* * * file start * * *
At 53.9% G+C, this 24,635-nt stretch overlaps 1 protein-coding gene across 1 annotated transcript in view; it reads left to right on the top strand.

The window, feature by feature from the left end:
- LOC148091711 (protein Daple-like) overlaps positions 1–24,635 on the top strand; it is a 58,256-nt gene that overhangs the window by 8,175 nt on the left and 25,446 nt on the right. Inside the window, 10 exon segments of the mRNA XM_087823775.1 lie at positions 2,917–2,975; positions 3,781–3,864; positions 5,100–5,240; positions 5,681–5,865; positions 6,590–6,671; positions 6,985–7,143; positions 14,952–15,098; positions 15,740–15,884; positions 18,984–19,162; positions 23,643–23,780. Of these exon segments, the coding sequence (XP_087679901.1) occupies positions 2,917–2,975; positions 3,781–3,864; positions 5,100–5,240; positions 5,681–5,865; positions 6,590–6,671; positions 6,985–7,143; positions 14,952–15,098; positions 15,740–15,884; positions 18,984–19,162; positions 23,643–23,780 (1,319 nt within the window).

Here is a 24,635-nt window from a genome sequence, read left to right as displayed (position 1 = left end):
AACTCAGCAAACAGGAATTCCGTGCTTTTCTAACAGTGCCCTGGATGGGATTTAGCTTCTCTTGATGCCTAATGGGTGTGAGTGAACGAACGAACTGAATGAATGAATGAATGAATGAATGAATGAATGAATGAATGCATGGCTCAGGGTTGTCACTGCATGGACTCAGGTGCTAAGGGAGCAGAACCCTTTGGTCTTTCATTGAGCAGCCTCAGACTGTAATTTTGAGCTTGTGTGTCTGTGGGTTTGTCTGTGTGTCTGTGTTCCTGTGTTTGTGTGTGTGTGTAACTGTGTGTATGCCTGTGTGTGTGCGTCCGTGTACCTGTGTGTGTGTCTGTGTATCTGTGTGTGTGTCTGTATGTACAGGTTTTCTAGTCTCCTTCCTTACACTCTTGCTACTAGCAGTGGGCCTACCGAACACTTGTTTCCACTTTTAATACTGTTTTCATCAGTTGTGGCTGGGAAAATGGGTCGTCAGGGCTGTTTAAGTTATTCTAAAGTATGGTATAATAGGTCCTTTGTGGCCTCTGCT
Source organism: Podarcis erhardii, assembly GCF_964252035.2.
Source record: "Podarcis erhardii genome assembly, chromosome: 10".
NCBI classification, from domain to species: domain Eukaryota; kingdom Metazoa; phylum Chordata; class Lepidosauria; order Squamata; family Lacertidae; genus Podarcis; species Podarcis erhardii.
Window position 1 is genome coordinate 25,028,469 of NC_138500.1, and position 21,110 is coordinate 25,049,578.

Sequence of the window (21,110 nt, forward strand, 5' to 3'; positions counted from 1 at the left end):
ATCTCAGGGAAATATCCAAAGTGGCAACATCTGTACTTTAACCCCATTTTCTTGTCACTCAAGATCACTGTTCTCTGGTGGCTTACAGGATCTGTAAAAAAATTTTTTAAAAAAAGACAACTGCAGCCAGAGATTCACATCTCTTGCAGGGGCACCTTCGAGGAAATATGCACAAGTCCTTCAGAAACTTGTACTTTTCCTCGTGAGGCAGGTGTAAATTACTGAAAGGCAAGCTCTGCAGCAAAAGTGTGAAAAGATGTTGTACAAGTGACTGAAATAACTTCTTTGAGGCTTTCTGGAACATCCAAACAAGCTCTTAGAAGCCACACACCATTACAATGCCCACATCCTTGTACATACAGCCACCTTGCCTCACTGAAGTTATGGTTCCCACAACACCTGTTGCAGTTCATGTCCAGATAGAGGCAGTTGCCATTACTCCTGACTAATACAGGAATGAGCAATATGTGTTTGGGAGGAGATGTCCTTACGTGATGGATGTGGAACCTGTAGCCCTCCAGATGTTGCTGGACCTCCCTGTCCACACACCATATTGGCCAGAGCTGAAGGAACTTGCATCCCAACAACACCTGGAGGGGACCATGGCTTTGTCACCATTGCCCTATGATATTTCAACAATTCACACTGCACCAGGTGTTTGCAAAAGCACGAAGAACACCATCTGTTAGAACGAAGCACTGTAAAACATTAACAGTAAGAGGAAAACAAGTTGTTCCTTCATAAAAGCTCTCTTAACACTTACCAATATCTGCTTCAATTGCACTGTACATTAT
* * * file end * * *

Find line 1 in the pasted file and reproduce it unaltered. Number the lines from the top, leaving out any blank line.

At 53.9% G+C, this 24,635-nt stretch overlaps 1 protein-coding gene across 1 annotated transcript in view; it reads left to right on the top strand.